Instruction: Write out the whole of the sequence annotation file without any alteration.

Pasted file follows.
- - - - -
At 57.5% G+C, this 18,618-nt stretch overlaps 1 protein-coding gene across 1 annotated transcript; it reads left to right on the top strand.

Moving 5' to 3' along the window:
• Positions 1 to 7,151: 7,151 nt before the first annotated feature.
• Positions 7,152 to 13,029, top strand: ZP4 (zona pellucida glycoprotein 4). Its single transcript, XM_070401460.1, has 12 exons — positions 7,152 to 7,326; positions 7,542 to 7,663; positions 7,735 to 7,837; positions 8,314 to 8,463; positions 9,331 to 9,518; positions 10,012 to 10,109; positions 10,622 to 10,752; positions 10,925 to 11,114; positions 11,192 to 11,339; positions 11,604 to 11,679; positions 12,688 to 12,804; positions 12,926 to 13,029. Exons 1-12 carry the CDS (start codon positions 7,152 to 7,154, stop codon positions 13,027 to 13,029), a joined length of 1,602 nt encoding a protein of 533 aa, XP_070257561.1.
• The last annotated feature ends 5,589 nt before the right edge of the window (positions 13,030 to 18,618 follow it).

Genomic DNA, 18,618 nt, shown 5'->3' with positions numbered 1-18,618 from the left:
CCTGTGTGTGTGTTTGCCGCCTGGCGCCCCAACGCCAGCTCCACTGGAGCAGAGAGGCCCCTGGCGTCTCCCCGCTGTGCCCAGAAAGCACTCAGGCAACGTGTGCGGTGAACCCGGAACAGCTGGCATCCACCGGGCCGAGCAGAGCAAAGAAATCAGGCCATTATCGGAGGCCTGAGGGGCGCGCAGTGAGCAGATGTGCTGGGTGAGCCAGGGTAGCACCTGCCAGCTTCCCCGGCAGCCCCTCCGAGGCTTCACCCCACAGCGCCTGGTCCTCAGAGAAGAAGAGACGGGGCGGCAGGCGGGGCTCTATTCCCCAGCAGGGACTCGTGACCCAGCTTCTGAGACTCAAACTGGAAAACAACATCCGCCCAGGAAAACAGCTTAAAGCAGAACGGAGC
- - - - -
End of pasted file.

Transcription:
At 57.5% G+C, this 18,618-nt stretch overlaps 1 protein-coding gene across 1 annotated transcript; it reads left to right on the top strand.

Moving 5' to 3' along the window:
• Positions 1 to 7,151: 7,151 nt before the first annotated feature.
• Positions 7,152 to 13,029, top strand: ZP4 (zona pellucida glycoprotein 4). Its single transcript, XM_070401460.1, has 12 exons — positions 7,152 to 7,326; positions 7,542 to 7,663; positions 7,735 to 7,837; positions 8,314 to 8,463; positions 9,331 to 9,518; positions 10,012 to 10,109; positions 10,622 to 10,752; positions 10,925 to 11,114; positions 11,192 to 11,339; positions 11,604 to 11,679; positions 12,688 to 12,804; positions 12,926 to 13,029. Exons 1-12 carry the CDS (start codon positions 7,152 to 7,154, stop codon positions 13,027 to 13,029), a joined length of 1,602 nt encoding a protein of 533 aa, XP_070257561.1.
• The last annotated feature ends 5,589 nt before the right edge of the window (positions 13,030 to 18,618 follow it).

Genomic DNA, 18,618 nt, shown 5'->3' with positions numbered 1-18,618 from the left:
CCTGTGTGTGTGTTTGCCGCCTGGCGCCCCAACGCCAGCTCCACTGGAGCAGAGAGGCCCCTGGCGTCTCCCCGCTGTGCCCAGAAAGCACTCAGGCAACGTGTGCGGTGAACCCGGAACAGCTGGCATCCACCGGGCCGAGCAGAGCAAAGAAATCAGGCCATTATCGGAGGCCTGAGGGGCGCGCAGTGAGCAGATGTGCTGGGTGAGCCAGGGTAGCACCTGCCAGCTTCCCCGGCAGCCCCTCCGAGGCTTCACCCCACAGCGCCTGGTCCTCAGAGAAGAAGAGACGGGGCGGCAGGCGGGGCTCTATTCCCCAGCAGGGACTCGTGACCCAGCTTCTGAGACTCAAACTGGAAAACAACATCCGCCCAGGAAAACAGCTTAAAGCAGAACGGAGC